Last week davidould.net reported on the decision by the synod of Newcastle Diocese to approve 2 controversial bills. The first sought to change the Diocese’s disciplinary procedures so that being in a same-sex marriage was to not be considered an offence (including being considered as a breach of Faithfulness in Service). The second, which was not completed and sent to Diocesan Council (where it will almost certainly be approved), was a “Wangaratta” type bill to allow for a liturgy of blessing for those in a same-sex marriage.
Since that synod vote many members have contacted davidould.net to voice their concern about how these votes came about. Those who got in touch used language such as “concerning”, “deeply upsetting”, “offensive to conservatives” and even “a stitch-up”.
The substance of the many complaints concerns the work, or more accurately the lack of work of the Diocesan “Faith and Order Commission” (“FAOC”).
The existence of a FAOC was first suggested as part of Bishop Peter Stuart’s 2017 Presidential Address where he said,
The FAOC was then established by Diocesan Council in 2018 with the Dean, Katherine Bowyer as it’s chair, as reported in the year book:
Motion 20.4 passed by the 2018 synod included a clause which read as follows:
The FAOC set about the task of considering the topic of human sexuality. A number of additional people were added to the core group and they were sent copious amounts of reading to begin their work. But the FAOC never met, let alone produced the promised “theological and biblical resource” on human sexuality. So it was a great surprise to many in synod that the two human sexuality bills arrived as private bills introduced by the chair of the FAOC when the FAOC had no report to deliver to inform those debates (as was its mandate) nor, it appeared, had even met once to consider the matter.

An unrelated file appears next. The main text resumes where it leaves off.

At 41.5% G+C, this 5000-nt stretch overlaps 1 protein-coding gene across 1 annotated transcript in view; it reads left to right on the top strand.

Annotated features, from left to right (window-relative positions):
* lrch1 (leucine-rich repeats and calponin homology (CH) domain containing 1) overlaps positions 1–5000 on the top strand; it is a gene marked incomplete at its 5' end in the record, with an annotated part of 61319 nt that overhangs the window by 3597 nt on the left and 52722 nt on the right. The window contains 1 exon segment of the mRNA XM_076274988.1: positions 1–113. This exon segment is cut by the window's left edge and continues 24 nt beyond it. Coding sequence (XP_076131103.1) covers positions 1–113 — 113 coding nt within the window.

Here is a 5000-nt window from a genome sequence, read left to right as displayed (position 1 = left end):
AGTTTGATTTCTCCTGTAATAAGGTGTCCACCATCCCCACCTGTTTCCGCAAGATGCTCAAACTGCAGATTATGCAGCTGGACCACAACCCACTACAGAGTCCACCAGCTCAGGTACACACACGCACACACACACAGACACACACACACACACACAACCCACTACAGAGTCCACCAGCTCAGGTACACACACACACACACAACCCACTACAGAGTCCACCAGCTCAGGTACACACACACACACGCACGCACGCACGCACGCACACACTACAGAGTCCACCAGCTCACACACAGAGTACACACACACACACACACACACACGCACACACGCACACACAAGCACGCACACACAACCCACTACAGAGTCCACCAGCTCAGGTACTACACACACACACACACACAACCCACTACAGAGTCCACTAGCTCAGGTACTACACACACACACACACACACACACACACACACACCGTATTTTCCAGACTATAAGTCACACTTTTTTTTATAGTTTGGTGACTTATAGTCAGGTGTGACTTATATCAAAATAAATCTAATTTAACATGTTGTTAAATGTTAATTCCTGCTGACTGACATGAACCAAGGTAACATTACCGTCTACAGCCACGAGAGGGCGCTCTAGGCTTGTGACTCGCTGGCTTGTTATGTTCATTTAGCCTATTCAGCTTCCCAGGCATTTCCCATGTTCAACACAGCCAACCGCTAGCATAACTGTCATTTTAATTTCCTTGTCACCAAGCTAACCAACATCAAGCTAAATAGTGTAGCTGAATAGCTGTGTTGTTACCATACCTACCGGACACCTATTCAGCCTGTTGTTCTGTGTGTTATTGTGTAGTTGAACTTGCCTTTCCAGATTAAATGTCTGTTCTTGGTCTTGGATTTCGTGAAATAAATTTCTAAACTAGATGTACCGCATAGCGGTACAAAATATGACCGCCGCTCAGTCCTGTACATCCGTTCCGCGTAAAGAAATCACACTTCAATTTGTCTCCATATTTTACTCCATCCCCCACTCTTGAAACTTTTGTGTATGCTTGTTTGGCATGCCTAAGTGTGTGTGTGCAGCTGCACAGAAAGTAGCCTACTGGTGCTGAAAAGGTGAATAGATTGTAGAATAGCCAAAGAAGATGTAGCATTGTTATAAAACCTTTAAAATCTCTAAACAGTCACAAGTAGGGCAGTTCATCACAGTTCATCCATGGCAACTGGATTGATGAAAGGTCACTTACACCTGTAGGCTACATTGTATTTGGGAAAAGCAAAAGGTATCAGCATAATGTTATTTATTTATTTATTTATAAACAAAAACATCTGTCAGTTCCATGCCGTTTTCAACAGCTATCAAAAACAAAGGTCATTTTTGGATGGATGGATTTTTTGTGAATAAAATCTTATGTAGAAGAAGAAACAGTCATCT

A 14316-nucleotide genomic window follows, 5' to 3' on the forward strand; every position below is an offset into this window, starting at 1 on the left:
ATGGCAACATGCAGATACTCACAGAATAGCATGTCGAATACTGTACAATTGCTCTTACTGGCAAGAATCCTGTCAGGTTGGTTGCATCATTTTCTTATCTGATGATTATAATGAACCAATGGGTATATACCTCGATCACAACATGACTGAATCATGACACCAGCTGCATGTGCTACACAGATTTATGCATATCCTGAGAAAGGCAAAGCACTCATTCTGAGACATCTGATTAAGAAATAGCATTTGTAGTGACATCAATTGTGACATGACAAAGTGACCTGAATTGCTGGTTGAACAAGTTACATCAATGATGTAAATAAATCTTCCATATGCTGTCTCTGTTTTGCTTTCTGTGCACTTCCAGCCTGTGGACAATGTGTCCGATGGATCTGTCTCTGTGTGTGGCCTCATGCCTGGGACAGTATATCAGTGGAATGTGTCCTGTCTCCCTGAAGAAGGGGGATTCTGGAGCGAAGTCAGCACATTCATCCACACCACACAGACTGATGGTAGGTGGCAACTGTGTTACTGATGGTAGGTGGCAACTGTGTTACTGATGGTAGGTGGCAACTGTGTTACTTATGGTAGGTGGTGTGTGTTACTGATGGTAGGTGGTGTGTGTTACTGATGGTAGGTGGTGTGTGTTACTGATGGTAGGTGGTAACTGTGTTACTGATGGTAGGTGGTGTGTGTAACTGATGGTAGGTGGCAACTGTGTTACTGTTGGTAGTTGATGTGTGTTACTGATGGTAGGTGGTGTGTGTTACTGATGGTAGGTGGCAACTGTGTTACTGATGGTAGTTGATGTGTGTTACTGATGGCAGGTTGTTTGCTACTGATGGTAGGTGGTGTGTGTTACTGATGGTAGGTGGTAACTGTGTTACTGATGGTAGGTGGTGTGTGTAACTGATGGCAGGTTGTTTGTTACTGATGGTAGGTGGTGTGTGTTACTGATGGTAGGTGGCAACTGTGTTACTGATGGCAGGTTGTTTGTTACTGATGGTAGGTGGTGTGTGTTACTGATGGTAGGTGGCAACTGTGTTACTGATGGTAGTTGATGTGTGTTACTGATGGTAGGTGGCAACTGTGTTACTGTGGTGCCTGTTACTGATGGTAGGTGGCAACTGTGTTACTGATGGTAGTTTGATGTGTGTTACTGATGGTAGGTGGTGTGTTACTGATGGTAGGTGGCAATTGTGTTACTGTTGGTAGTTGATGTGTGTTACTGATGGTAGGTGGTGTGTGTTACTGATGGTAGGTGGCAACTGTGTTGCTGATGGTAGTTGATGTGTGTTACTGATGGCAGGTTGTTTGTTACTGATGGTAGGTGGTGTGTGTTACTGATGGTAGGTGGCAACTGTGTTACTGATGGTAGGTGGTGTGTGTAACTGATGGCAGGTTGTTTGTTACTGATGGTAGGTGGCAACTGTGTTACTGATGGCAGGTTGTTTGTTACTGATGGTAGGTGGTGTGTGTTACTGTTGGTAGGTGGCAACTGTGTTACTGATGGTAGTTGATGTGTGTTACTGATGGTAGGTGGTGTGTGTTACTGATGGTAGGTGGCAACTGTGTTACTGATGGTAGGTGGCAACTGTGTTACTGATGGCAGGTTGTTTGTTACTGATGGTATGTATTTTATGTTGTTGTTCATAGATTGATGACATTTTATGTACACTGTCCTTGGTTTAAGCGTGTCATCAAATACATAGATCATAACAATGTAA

One member of synod reports what happened during the debate (the events of which have been corroborated by a number of sources also present):
Surprise has been expressed to davidould.net that even the chair of the FAOC didn’t know whether the body had been disbanded or not.
And so the synod considered the matter. More than one person that we have spoken to have expressed a similar opinion on the mind of synod; that they are deferential to the bishop and will consider something that he approves of as something that should be approved. So it was with these two bills. While proposed by the Dean, they were understood by many to have the Bishop’s clear backing. As one synod member put it to us, “the Dean is the Bishop’s agent for getting things done”. It may have been a private bill but the implication was that this was “official” and “from the leadership of the diocese”.
We approached the Dean for comment and asked her some specific questions, many of the same questions that we were hearing from members of synod themselves:
We received the following answer for publication:
Conservatives in the diocese are now very disappointed with the way that things have been handled. They were promised participation and collaboration but saw those much-publicised vehicles sidelined with no explanation. They have spoken to us of a breach of trust by the bishop himself and we understand that several who serve in diocesan posts are now seriously considering their positions.
One member of synod said to davidould.net, “Conservatives and evangelicals have been treated with contempt” by “a group of leading individuals in the diocese”.
If the diocese has entered a crisis over the votes themselves, it has only been made worse by the manner in which those votes were reached.
update: 5pm 8 November 2019
The Bishop of Newcastle, Peter Stuart, has sent an email to the diocese including the following:
The new Chair of the FAOC is known as a very vocal supporter of same-sex marriage.